Woodstoves | Designer, Architect, & Builder Info

A Hearthstone Phoenix wood stove with ledger stone behind it, sitting on an elevated hearth pad.

Woodstoves are freestanding and designed to burn cordwood. They are built from 3 different materials—steel, cast iron, or soapstone. The key difference between these materials is in how fast the stove body heats up and at what rate the heat is distributed into the living environment. Steel heats up quickly and loses heat quickly, cast iron less so, and soapstone heats slowly and retains heat longer. To clarify, choosing one material over the other does not provide more heat, it only affects the rate at which the stove transfers heat from the firebox to the room. Many steel stoves can have either legs or pedestals; whereas cast iron and soapstone models are generally only available on legs. The best way to quantify the size of a woodstove is by the size of the firebox. Modern stoves are much more efficient than those of the 1980’s, so they have a smaller firebox. Firebox volumes ranges from about 1.4 cubic feet up to 3.2 cubic feet. The length of log that the firebox can accommodate ranges from about 16” up to 24”. All models have ceramic glass and optional outside air adapters. Pricing for a typical woodstove project ranges from $4200-$9,400; however, project pricing does vary based on the complexity of the project.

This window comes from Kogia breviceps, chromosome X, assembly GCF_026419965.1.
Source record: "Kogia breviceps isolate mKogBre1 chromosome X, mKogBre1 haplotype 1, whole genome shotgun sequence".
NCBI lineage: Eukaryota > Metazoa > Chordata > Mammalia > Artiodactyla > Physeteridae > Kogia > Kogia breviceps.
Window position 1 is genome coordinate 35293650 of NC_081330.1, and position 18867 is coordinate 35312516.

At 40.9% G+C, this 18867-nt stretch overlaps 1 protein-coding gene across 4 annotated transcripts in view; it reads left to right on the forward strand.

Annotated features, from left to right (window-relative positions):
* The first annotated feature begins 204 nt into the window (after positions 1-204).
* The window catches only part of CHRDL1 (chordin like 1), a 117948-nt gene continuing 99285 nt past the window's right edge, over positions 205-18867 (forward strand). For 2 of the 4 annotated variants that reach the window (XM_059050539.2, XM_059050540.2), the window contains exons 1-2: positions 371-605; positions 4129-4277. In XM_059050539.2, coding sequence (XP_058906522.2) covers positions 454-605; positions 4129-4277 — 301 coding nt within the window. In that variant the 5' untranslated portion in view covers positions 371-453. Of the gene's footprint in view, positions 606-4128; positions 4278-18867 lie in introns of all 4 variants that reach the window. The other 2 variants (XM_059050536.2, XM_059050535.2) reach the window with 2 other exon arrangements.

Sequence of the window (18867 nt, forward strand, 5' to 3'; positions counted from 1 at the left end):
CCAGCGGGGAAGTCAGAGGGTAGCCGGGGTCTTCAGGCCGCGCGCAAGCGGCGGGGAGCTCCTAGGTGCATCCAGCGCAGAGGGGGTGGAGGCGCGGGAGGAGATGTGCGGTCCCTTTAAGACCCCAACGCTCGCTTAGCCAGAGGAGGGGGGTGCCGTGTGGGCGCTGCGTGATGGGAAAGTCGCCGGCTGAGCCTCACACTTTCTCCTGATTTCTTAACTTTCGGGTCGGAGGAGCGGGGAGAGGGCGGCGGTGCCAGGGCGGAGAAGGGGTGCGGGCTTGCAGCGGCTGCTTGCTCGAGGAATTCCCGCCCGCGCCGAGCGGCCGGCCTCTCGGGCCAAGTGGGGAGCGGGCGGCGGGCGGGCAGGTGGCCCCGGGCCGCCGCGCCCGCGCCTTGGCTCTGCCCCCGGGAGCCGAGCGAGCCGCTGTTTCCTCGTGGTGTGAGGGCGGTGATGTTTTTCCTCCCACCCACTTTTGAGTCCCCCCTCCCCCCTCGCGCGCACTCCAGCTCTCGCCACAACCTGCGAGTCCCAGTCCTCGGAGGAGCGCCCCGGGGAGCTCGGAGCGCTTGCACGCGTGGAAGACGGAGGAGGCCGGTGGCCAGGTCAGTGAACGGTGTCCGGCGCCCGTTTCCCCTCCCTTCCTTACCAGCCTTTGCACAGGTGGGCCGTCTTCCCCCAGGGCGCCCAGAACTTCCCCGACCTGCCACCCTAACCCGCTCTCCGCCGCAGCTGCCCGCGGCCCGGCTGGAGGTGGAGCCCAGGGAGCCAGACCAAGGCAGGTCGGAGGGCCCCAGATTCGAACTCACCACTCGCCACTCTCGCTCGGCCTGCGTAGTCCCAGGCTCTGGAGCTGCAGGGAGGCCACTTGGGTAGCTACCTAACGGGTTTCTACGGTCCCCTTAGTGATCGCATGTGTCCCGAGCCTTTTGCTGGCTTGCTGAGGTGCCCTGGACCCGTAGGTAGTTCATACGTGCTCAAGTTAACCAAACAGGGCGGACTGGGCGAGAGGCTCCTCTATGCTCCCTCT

In our showroom, we display a dozen models of woodstoves from Lopi and Hearthstone and are dealers for many brands such as Vermont Castings, Kuma, Osburn, Morso, and Pacific Energy.


Lopi is our top-of-the line woodstove brand. They offer steel and cast iron stoves with ultra-low emissions.


Hearthstone is a high-quality stove brand known for their unique soapstone body stoves. Soapstone offers the longest radiant heat life; however, Hearthstone also offers stoves made of cast iron with both natural and enamel finishes.